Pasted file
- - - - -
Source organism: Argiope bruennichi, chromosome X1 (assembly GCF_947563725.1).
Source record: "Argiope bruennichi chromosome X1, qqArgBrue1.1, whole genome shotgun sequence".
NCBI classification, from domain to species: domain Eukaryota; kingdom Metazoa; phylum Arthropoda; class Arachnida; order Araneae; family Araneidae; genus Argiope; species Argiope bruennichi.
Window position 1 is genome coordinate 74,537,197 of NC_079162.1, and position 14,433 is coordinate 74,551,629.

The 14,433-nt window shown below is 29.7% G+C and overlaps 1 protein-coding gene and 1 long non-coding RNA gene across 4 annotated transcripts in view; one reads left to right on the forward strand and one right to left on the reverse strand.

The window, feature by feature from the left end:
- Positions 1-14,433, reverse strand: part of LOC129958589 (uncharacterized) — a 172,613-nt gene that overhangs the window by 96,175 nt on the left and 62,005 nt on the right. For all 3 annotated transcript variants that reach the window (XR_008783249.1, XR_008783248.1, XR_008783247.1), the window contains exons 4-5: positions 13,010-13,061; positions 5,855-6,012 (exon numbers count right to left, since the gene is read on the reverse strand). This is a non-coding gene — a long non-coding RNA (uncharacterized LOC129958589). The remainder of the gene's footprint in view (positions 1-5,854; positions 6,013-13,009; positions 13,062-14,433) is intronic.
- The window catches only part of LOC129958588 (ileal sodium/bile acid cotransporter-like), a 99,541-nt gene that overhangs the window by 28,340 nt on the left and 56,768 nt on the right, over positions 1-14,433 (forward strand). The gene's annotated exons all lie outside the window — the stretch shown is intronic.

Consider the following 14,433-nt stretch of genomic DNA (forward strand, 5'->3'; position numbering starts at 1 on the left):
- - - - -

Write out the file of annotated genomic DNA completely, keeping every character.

Source organism: Argiope bruennichi, chromosome X1 (assembly GCF_947563725.1).
Source record: "Argiope bruennichi chromosome X1, qqArgBrue1.1, whole genome shotgun sequence".
NCBI classification, from domain to species: domain Eukaryota; kingdom Metazoa; phylum Arthropoda; class Arachnida; order Araneae; family Araneidae; genus Argiope; species Argiope bruennichi.
Window position 1 is genome coordinate 74,537,197 of NC_079162.1, and position 14,433 is coordinate 74,551,629.

The 14,433-nt window shown below is 29.7% G+C and overlaps 1 protein-coding gene and 1 long non-coding RNA gene across 4 annotated transcripts in view; one reads left to right on the forward strand and one right to left on the reverse strand.

The window, feature by feature from the left end:
- Positions 1-14,433, reverse strand: part of LOC129958589 (uncharacterized) — a 172,613-nt gene that overhangs the window by 96,175 nt on the left and 62,005 nt on the right. For all 3 annotated transcript variants that reach the window (XR_008783249.1, XR_008783248.1, XR_008783247.1), the window contains exons 4-5: positions 13,010-13,061; positions 5,855-6,012 (exon numbers count right to left, since the gene is read on the reverse strand). This is a non-coding gene — a long non-coding RNA (uncharacterized LOC129958589). The remainder of the gene's footprint in view (positions 1-5,854; positions 6,013-13,009; positions 13,062-14,433) is intronic.
- The window catches only part of LOC129958588 (ileal sodium/bile acid cotransporter-like), a 99,541-nt gene that overhangs the window by 28,340 nt on the left and 56,768 nt on the right, over positions 1-14,433 (forward strand). The gene's annotated exons all lie outside the window — the stretch shown is intronic.

Consider the following 14,433-nt stretch of genomic DNA (forward strand, 5'->3'; position numbering starts at 1 on the left):